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" High Nook and Holme with Richard & Hilary "

Date & start time: Wednesday 17th August 2016,  2pm start.

Location of Start : Maggie's Bridge car park, Loweswater , Cumbria, Uk ( NY 135 210 )

Places visited :      High Nook Farm, High Nook Tarn, Holme Force, the Bothy and back.

Walk details :          3.75 mls, 1075 feet of ascent, 3 hours 20 mins.

Highest point :      Above Holme Woods  1125 ft - 346m.

Walked with :        Richard and Hilary, Ann and our dogs, Harry and Dylan.

Weather :               A hot summer's day.

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Richard and Hilary are quite familiar with the Lakes and so the challenge is on

to find them an afternoon walk that includes something they haven't done before. 

I'm thinking of changing my camera so today I was offered Richard's lighter Sony Alpha 6000 to see how it performs for me.

[ He used his Sony 7R SLR and this report is a compilation of both cameras and photographers ]

It was a lovely day and chance to enjoy the garden in the morning.

Plenty to do as always . . . this retirement lark is busier than you ever imagined !

We have friends over for lunch and a walk . . . but there's always time for coffee and a chat beforehand.

Hilary and Richard are staying in their caravan at Coniston.

They too have retired and use their 'van to the full during the summer months for extended tours of the UK.

Morning coffee turns to early lunch under the sunshade . . . who says we don't get fine weather up here !

Rather than lunch up on the fells, we enjoy our sandwiches in the garden and therefore can enjoy a bonus cup of tea before we go.

This shot including Richard . . . and Dylan making sure he gets in-shot too.

Time to go . . .

Trying out the camera on the rather nice hanging basket we bought this year.

Close up and personal.

- - - o o o - - -

We drove the short distance to Maggie's Bridge, basically to avoid two lots of half-mile road walking for Harry.

A fellow walker kindly offered to take this group shot of the four (or is that six) of us.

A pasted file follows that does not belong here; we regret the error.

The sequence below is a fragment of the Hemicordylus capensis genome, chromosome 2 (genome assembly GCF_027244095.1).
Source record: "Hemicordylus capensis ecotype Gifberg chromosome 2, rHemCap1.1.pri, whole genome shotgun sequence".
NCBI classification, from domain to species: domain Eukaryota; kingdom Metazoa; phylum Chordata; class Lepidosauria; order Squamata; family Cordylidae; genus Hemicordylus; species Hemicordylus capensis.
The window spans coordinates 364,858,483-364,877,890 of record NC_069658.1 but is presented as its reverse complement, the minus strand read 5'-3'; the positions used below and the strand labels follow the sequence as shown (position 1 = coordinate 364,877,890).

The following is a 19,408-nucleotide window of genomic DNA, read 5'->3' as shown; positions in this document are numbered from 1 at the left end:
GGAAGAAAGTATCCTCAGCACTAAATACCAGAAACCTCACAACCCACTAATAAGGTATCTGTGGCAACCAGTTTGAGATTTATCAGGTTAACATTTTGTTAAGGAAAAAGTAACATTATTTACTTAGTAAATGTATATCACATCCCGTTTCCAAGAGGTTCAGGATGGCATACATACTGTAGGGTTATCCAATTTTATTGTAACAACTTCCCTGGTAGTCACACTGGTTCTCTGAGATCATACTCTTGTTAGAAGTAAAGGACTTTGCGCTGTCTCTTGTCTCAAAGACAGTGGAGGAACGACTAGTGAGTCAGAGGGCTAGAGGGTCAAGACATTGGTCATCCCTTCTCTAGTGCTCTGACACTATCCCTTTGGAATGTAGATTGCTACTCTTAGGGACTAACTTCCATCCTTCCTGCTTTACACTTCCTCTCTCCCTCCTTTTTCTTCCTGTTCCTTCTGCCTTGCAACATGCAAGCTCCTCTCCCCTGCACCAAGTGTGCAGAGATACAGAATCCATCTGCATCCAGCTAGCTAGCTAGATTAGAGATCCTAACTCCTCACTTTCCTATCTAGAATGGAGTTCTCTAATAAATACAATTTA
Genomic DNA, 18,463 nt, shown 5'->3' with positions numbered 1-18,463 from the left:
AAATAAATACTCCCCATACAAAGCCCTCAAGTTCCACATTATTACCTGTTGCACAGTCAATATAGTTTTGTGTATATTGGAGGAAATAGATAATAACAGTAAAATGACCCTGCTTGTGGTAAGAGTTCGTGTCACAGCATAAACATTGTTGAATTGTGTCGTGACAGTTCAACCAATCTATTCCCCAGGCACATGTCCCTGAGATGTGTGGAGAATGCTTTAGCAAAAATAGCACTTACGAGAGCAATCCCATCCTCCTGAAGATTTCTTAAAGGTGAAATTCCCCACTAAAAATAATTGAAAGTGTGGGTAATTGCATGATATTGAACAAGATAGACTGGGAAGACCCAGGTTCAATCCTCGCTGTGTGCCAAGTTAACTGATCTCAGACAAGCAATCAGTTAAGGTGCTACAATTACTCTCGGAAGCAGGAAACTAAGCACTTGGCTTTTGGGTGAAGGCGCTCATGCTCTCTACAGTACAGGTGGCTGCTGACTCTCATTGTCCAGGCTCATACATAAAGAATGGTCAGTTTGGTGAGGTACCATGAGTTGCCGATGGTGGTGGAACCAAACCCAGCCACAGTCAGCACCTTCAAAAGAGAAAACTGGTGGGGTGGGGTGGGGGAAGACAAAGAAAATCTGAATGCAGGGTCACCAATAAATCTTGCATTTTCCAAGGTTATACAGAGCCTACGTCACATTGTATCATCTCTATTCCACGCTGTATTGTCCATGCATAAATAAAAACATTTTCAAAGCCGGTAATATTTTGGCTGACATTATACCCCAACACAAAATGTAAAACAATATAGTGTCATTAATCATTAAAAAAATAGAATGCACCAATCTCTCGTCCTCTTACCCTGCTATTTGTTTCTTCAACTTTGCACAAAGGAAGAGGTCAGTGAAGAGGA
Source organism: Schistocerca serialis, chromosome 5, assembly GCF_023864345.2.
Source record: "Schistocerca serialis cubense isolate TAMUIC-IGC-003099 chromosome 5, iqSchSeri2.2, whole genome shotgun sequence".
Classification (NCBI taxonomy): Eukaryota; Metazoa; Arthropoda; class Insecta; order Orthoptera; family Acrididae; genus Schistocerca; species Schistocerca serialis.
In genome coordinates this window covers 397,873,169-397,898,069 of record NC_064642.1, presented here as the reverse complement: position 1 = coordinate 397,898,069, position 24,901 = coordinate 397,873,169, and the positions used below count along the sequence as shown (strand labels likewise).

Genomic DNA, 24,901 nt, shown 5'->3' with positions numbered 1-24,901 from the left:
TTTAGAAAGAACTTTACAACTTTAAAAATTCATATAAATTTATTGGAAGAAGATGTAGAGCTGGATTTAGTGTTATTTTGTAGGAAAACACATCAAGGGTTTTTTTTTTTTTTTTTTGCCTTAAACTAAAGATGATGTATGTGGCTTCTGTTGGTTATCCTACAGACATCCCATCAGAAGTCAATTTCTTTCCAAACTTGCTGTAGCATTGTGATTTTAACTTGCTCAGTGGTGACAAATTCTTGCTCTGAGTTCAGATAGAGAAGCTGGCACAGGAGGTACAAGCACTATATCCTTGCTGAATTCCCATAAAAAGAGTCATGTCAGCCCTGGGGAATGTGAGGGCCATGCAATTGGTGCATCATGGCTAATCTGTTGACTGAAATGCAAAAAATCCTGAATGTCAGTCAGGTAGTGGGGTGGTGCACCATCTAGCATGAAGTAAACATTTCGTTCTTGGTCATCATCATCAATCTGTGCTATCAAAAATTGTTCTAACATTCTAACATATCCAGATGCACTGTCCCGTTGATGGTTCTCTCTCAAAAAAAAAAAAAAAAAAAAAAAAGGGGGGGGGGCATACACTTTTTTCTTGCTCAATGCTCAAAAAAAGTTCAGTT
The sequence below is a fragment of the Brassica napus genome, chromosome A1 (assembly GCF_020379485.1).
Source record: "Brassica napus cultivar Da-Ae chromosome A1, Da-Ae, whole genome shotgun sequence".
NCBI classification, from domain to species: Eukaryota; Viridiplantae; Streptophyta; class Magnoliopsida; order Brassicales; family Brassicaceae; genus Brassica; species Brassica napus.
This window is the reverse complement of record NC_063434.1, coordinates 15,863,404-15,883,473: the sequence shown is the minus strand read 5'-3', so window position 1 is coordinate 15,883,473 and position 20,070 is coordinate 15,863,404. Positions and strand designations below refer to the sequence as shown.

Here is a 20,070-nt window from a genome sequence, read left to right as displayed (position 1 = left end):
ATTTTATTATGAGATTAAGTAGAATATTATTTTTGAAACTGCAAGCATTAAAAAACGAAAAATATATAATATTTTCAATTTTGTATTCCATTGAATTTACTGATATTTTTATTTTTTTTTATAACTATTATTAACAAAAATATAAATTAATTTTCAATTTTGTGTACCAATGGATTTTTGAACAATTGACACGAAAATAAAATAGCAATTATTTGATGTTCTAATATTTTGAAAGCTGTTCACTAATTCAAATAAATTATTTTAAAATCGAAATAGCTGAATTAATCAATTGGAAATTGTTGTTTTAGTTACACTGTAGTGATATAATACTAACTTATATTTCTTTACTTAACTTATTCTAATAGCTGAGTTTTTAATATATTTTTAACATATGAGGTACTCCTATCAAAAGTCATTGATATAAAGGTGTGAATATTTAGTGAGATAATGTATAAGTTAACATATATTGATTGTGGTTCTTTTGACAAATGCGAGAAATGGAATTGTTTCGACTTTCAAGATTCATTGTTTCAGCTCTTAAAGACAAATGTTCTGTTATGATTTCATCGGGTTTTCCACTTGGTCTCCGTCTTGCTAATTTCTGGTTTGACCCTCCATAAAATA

Decisions, decisions . . . clockwise or anti-clockwise.

The clockwise have it . . . as we head off towards High Nook  Farm.

Carling Knott . . . an overlooked fell by Wainwright even though he stayed at High Nook Farm B&B during his walking days.

The farmer and the National Trust are encouraging the flower meadows in the valley with great effect.

The 'new wall' is starting to blend in . . . strange how they've left a gap at this end with no gate or fence.

It is so warm that most sheep are sheltering in the shade under the trees.

High Nook showing signs of Dave's young family with more toys than a normal farmyard.

. . . the scaffolding protects the barn end which collapsed in the gales last year.

Climbing up into the blue skies above the valley.

Harry, no time to shelter under trees, chooses the small stream to cool down.

Better still the deeper water of High Nook Tarn has plenty of room for two.

The visit to the tarn by Richard and Hilary is a first for them  . . . but they passed on a swim today !

The shallow nature of the tarn means we can see the detail of the bed of the lake.

Around the edge the blue dragonflies dart and hover, here one on the side reed catches the sunlight on its wings.

Richard experiments in  catching the sunlight too . . . the plants are bog beans (Menyanthes trifoliata)

In the lake there are a number of small islands . . .

the rowan sapling and heather growing on the island are reflected nicely in the blue of the sky.

Moving around the tarn, the background changing from Blake Fell to Carling Knott.

The advantage of being an island is that the sheep don't incur onto their micro-habitat,

and so the vegetation reflects what the general landscape could look like without the sheep.

Walking would be more difficult, that's for sure.

That's a strange addition to the middle island . . . how did that get there ?

Having waded out in the shallow water Dylan returns and rolls on the grass to dry off.

One time he rolled so far and nearly fell in  . . . hold your cursor over the picture to see his expression !

Harry preferred to 'drip-dry' as we set off on the next part of the walk.

Skirting around the edge of the hanging valley we walked across to regain the track that we used on the way up.

A fine wall surrounds the fields of High Nook Farm.